Good Grief, It’s the Holidays: Facing the Season when Someone You Love Has Died
Courtesy Agape Healthcare, East Denver LIVING WELL Magazine
The holiday season, heavy in tradition, family events and expectation, can provoke anxiety in the best of times. To a person who is grieving, this season can seem like an onslaught from an army with endless reinforcements. Armed with candy canes, circular ads and tubes of shiny wrapping paper, they fight with persistent cheer and unyielding pressure to find joy in the season.
How can you face the holidays, let alone find joy, when you can’t picture yourself ever waking up on the right side of the bed again? Wouldn’t it be better to hunker down under the covers for a long winter’s nap? Not necessarily, according to Karrie Filios, MA, LPC, and bereavement director at Agape Healthcare.
“The holidays are especially tough for people who’ve lost someone they love,” she explains. “Just the thought of the season can produce incredible anxiety. But people who are grieving don’t have to fake it, grit their teeth and just get through—or spend the holidays with their heads under the covers.”
Filios, who’s worked in bereavement for 12 years, asserts that it is possible not only to survive the holiday onslaught, but to find meaning and even sparks of joy. Survival starts with some forethought, communication, and a simple plan.
Nature of Grief
A person who is grieving may not feel capable of thinking through breakfast, so the idea of planning ahead can seem overwhelming. This is natural. Grief can impair a person’s executive functioning, the way people receive, process and organize tasks and information. The holidays, requiring so much organization and prioritizing, become extra challenging. Even more troubling, especially to people who relish control, is that grief can take on a life of its own. Like a snake in a can, stuffing it down and applying a lid will only result in added pressure. Strong emotion can pop up in fierce and unexpected turns.
“This surprises people,” Filios says. “They’ll say, ‘I lost my dad a year ago, and here I am in the middle of the mall blubbering to “Silver Bells” on Muzak.’”
Making a Plan
Sometimes the sheer anticipation of the holiday season, or a specific event, can produce the most anxiety. Having a simple plan in place can help reduce stress and worry. The number one task is keeping in mind that this plan is flexible, and letting others know that plans may change.
The second task is for a person to determine what he or she wants the holiday to look like––and not succumb to outside pressure. Some people want to keep their typical holiday activities intact. Others decide to break with tradition, taking a trip with a trusted friend, getting Chinese takeout and a movie, or even trying to accomplish a bucket list goal.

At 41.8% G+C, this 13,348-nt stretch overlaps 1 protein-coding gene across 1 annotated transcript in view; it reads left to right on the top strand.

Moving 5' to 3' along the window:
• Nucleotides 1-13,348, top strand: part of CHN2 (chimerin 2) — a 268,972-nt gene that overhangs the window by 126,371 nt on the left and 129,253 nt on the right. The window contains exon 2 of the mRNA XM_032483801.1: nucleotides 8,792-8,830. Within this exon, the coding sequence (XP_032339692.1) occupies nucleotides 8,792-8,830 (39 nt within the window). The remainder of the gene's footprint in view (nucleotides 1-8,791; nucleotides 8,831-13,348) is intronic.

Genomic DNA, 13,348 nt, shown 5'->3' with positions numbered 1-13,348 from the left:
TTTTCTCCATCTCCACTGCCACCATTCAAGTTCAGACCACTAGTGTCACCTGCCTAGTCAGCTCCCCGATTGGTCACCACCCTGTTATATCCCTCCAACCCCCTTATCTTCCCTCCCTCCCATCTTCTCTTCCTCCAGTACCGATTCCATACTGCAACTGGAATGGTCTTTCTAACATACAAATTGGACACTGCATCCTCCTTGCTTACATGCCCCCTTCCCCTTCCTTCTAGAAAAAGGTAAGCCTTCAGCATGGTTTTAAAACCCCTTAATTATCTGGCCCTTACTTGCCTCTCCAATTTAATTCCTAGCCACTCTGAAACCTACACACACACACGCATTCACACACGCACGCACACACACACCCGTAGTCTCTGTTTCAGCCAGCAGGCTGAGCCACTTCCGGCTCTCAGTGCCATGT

Perhaps a person who is grieving doesn’t even know what he wants. In this case, sitting down with an understanding friend or family member to talk through the holiday season can help.
Family & Friends
In our society, we tiptoe around the topics of death and grief, going to lengths to avoid bumping into the elephant in the room. It’s important for friends and family members to acknowledge a person’s loss and avoid pat responses. Platitudes like, “He’s in a better place,” or “She’s not suffering anymore,” may be true statements, but they are not helpful. Friends and family can help most by asking specific questions. Instead of “What can I do?” it’s better to ask, “Would you like me to host this year?” or “Can I help you by getting a tree, going shopping, or baking?”
It’s also important for people not to assume they know what’s best for a person who is grieving and to respect his or her wishes. On the other hand, family and friends should be aware of risky or unhealthy behavior that may require intervention or professional help.
“When someone significant has died, we may feel guilty even thinking about planning to enjoy or celebrate the holidays,” Filios says. “It’s important for people to remember that we are human and capable of having many experiences within a day, or even an hour: grief and a good laugh, loss and celebration, sorrow and joy.”
For those who are grieving, this holiday will be different, but it doesn’t have to feel like a 30-day battle. Intentional planning and communication can lead to a season that is deep in meaning and lit by sparks of joy.
People who are grieving can find help through grief education, support groups and counseling. Go to agape-healthcare.com for a list of resources, or call Karrie Filios at 720-482-1988.
Holiday Survival Tips
Don’t assume your holidays will be miserable this year.
Be compassionate and gentle with yourself.
Be prepared for tough questions, and push yourself to answer them honestly. Then, allow yourself to feel whatever you are feeling, whether that means excusing yourself or crying in front of someone.
Plan what you will do, whether it is something completely different––like traveling to Mexico––or something very similar to what you’ve done in the past.
Plan to have some alone time.
Communicate with your friends and family about what you may need during this time (to talk/ not to talk about it, to not have to cook, etc.).
Reassess your priorities.
Make a memory display.
If you accept an invitation, always have an escape plan if it feels too overwhelming to be there, and someone supportive close by once you leave.
Simplify gift giving, and consider the option of not giving gifts at all if it feels obligatory.
Make handmade gifts in honor of the person who died.
Start a new holiday tradition.
Remember that it’s good to laugh, and taking breaks from your grief is essential.
Reach out to others for help, or for companionship.
Drink lots of water.
Eliminate unnecessary stress from your schedule.
Remember that mourning is a spiritual journey, and find ways to mourn that are meaningful to you.
Adapted from “Healing Your Holiday Grief” by Alan Wolfelt, Ph.D.